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The Movie Like Outlaw King That Historical Action Fans Need To See

Scottish filmmaker David Mackenzie has had an interesting career. After many years as one of the U.K.'s most consistent indie directors, with multiple British Independent Film Award nominations under his belt, he made a somewhat unsuccessful attempt to cross over to the U.S. with the critically panned Ashton Kutcher comedy "Spread." Then, in 2013, he earned newfound notoriety in North America, but with a British production — the rough-hewn, intensely acclaimed prison drama "Starred Up." This was followed by "Hell or High Water," a Best Picture Oscar nominee, which confirmed Mackenzie as a new A-list talent in Hollywood. That prominence allowed him to get a passion project, "Outlaw King," off the ground.

Though the Chris Pine-starring historical epic was ultimately controversial, winning over some Netflix viewers with its style, intensity, and sense of scale, while alienating others with the sheer gruesomeness and relentlessness of its violence, everyone who's seen it can attest to Mackenzie's fervor. "Outlaw King" has more fire than ten average biopics combined, and its dive into the historical setting — Robert the Bruce's medieval Scotland, during the guerrilla campaign against England — is unbridled, with a degree of texture and grit that betokens Mackenzie's deployment of the $120 million budget to make Scotland's answer to "Andrei Rublev" (via The Playlist). 

If you count yourself among the fans of that daring vision, there's another controversial historical action movie you might be primed to appreciate.

Titus is an appropriately bombastic adaptation of Shakespeare's most violent play

William Shakespeare is synonymous with great drama, and his most famous tragedies are unimpeachable fixtures of the Western literary canon. But there's one Shakespeare work that's widely held to be a little below the standard of the others: "Titus Andronicus," the Bard's first tragedy, which tells the tale of a Roman army general's quest for revenge. For many years, filmmakers mostly stayed away from the bloody, bombastic play, opting to bring to the screen more respected Shakespearean texts like "Othello" and "Hamlet." In fact, "Titus Andronicus" wasn't given a proper cinematic rendering until Julie Taymor made "Titus."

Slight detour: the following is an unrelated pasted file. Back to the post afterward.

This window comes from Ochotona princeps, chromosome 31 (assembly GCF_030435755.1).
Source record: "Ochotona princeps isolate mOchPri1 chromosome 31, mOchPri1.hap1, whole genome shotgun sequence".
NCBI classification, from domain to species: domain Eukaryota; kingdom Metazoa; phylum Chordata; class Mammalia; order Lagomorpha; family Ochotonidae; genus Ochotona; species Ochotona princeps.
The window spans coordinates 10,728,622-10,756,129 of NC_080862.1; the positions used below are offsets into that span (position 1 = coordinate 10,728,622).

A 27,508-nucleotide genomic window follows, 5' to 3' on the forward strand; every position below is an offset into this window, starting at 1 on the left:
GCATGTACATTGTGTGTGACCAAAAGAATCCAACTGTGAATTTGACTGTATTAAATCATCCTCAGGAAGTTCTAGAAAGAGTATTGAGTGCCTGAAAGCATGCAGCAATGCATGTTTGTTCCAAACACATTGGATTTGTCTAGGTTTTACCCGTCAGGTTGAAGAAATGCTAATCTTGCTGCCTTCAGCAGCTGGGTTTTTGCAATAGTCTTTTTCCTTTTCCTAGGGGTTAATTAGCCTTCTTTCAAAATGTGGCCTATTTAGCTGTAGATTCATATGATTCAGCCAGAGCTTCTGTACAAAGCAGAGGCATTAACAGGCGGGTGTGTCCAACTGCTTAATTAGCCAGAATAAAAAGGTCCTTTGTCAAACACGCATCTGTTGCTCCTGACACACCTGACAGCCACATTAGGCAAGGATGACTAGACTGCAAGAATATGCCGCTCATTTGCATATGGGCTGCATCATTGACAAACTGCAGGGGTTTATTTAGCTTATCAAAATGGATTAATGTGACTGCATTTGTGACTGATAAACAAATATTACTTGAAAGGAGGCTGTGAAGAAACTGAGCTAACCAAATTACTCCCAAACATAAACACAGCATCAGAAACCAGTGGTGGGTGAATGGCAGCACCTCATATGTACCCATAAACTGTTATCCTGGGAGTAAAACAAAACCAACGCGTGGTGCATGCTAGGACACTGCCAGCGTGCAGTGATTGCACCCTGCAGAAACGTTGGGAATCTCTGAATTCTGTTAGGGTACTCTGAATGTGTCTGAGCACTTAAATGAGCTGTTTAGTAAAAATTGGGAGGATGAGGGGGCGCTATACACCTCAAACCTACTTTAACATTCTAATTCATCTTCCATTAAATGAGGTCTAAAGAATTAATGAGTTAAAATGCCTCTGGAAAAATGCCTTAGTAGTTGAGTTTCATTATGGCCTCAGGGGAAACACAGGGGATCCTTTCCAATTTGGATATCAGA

The American director, who earned her stripes in opera and theater, had no trouble reaching into what she saw as the essence of Shakespeare's most maligned brainchild: grandeur, high camp, self-awareness, and cackling excess. Released in 1999 as Taymor's film directing debut, "Titus" was, much like "Outlaw King," panned by many for its gruesomeness and nonexistent restraint, as well as Taymor's liberal sprinkling of anachronisms and historical inaccuracies throughout the film — something seen as normal in theater, but still considered "wrong" by most filmgoers.

Perhaps as a result of that incongruity, the movie did poorly at the box office (via Box Office Mojo) and took years to gain the critical reassessment it so richly deserved. Since then, however, the film's bold creative risks, Taymor's visual and aural flair, and the go-for-broke performances of the Anthony Hopkins-led cast have crystallized "Titus" as a cult classic. It is now often held to be one of the best Shakespeare adaptations of all time (via IndieWire), as well as one of the most forcefully and explosively cinematic.